Teacher pay raise bill signed into law - WFXG FOX54 Augusta - Your News One Hour Earlier

Teacher pay raise bill signed into law

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JACKSON, MS (Mississippi News Now) -

Public school teachers filled the State Capitol rotunda in January. They had one goal: convince lawmakers to give them a raise. Their call for change was answered.Patience was starting to wear off for public school teachers who waited seven years for THIS announcement.

"We begin today by signing a bill that will add to the income of our very best teachers," said Governor Phil Bryant.

2007 was the last time Mississippi teachers saw a bump in their take-home pay. The bill Governor Bryant signed into law Tuesday gives both new and current teachers a bigger paycheck.

"Teachers' salaries now they'll be near $35,000 beginning salary," explained Bryant. "If they go to national board certified teacher program they could get another $6,000."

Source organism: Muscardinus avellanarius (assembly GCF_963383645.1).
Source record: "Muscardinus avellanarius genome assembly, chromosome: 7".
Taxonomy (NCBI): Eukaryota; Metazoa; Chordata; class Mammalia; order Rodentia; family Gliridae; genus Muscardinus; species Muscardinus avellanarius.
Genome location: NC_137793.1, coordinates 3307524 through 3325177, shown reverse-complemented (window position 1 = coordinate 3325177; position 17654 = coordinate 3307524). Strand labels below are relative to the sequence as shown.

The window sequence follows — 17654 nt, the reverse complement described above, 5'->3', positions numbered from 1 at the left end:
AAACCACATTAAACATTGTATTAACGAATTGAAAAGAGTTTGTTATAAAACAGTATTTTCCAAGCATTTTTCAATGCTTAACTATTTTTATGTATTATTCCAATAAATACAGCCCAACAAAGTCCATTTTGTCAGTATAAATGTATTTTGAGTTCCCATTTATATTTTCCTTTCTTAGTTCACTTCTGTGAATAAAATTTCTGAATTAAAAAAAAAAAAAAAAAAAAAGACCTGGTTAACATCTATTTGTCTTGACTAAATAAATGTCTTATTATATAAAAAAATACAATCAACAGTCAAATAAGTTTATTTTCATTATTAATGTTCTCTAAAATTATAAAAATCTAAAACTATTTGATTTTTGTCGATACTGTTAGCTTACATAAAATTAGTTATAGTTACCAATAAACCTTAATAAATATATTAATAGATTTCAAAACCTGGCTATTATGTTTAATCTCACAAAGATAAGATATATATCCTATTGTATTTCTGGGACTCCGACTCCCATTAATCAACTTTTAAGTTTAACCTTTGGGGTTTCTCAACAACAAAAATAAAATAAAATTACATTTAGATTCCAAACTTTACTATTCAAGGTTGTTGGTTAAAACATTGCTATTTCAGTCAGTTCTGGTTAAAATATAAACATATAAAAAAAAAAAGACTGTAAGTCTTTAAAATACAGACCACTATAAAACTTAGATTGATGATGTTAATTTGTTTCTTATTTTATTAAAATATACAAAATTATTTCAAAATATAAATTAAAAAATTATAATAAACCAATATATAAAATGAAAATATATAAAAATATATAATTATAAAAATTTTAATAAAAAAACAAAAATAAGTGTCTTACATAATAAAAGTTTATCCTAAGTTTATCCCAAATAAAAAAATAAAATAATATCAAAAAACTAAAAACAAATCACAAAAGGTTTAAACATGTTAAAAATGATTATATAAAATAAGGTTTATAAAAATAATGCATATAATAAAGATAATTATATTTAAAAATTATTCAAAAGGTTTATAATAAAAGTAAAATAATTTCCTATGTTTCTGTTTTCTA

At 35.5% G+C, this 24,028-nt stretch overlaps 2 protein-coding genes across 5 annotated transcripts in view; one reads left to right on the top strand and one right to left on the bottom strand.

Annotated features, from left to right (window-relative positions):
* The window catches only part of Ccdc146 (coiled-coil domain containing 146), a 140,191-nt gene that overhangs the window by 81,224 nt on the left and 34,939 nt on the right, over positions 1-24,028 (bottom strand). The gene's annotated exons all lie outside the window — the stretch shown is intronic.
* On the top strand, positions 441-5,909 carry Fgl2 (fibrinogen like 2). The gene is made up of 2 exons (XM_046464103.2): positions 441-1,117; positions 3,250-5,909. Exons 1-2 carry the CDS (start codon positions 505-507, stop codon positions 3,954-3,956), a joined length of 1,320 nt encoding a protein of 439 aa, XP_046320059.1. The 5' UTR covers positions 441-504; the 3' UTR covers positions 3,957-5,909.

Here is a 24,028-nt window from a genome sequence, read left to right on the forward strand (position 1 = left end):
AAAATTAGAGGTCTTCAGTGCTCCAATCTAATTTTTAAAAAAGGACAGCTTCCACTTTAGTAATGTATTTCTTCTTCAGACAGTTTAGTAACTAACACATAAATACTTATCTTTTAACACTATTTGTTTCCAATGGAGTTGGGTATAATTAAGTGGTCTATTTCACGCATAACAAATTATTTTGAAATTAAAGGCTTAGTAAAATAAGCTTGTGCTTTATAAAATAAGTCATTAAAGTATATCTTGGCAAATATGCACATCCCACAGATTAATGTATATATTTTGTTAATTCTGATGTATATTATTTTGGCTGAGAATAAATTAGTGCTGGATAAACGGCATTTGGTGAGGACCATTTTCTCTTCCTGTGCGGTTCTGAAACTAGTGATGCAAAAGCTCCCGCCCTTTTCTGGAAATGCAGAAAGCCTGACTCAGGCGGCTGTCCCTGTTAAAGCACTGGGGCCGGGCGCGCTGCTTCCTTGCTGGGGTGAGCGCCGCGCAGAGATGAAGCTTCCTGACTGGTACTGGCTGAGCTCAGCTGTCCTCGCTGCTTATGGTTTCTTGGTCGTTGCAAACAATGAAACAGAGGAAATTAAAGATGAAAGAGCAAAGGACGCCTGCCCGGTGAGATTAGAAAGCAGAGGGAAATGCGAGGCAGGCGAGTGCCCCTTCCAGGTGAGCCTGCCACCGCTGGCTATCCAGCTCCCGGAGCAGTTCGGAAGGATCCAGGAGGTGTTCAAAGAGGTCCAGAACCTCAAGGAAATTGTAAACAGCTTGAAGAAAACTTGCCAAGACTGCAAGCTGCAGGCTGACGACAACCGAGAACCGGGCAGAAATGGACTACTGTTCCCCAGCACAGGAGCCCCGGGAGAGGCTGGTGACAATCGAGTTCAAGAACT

Educators won't get the new money all at once. They'll get an extra $1,500 starting this July. And another $1,000 next year. Year three, merit payments will kick in for teachers in A and B rated schools. Schools that improve by a letter grade will also be eligible.

Frank Yates with the Mississippi Association of Educators says it's only a starting point.

"We can't do it once every seven years like we've done because our bordering states almost every year, teachers have gotten a pay raise," Yates said.

Speaker Philip Gunn started pushing for the raises before the legislative session started.

"The real winners here today are the children," Gunn explained. "We hope that under this plan we will be able to put a good teacher in every classroom in the state."

The new pay plan will put Mississippi's starting teacher pay higher than Tennessee and Georgia. It will be just below Florida. The state did the math and it's willing to put teachers at the top of the budgeting priority list.

"They are the true heroes in our state," said Lieutenant Governor Tate Reeves.

The new pay plan will cost the state $64.4 million dollars next year and another $40 million the year after that.

The state is giving a tip of the hat to the folks who educate our children. Some say it's past due.

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